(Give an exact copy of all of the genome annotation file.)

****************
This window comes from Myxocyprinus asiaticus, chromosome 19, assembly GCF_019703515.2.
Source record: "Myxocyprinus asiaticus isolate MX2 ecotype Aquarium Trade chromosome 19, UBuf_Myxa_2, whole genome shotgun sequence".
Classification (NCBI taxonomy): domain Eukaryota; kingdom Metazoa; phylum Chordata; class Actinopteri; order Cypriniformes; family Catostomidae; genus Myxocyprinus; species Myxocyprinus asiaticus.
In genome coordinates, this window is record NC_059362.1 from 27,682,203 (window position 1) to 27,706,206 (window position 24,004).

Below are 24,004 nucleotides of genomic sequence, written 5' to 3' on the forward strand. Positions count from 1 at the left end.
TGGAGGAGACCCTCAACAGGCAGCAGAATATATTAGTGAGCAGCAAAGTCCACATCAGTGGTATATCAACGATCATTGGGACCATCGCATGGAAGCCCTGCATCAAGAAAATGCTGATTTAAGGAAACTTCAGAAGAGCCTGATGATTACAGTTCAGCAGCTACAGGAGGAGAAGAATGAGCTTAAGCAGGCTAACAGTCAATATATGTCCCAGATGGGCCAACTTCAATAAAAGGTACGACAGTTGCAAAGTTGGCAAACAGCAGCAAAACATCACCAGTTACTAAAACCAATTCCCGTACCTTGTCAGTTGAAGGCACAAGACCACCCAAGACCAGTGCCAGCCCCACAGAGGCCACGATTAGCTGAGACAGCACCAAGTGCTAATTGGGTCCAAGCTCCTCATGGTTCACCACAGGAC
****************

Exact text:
This window comes from Myxocyprinus asiaticus, chromosome 19, assembly GCF_019703515.2.
Source record: "Myxocyprinus asiaticus isolate MX2 ecotype Aquarium Trade chromosome 19, UBuf_Myxa_2, whole genome shotgun sequence".
Classification (NCBI taxonomy): domain Eukaryota; kingdom Metazoa; phylum Chordata; class Actinopteri; order Cypriniformes; family Catostomidae; genus Myxocyprinus; species Myxocyprinus asiaticus.
In genome coordinates, this window is record NC_059362.1 from 27,682,203 (window position 1) to 27,706,206 (window position 24,004).

Below are 24,004 nucleotides of genomic sequence, written 5' to 3' on the forward strand. Positions count from 1 at the left end.
TGGAGGAGACCCTCAACAGGCAGCAGAATATATTAGTGAGCAGCAAAGTCCACATCAGTGGTATATCAACGATCATTGGGACCATCGCATGGAAGCCCTGCATCAAGAAAATGCTGATTTAAGGAAACTTCAGAAGAGCCTGATGATTACAGTTCAGCAGCTACAGGAGGAGAAGAATGAGCTTAAGCAGGCTAACAGTCAATATATGTCCCAGATGGGCCAACTTCAATAAAAGGTACGACAGTTGCAAAGTTGGCAAACAGCAGCAAAACATCACCAGTTACTAAAACCAATTCCCGTACCTTGTCAGTTGAAGGCACAAGACCACCCAAGACCAGTGCCAGCCCCACAGAGGCCACGATTAGCTGAGACAGCACCAAGTGCTAATTGGGTCCAAGCTCCTCATGGTTCACCACAGGAC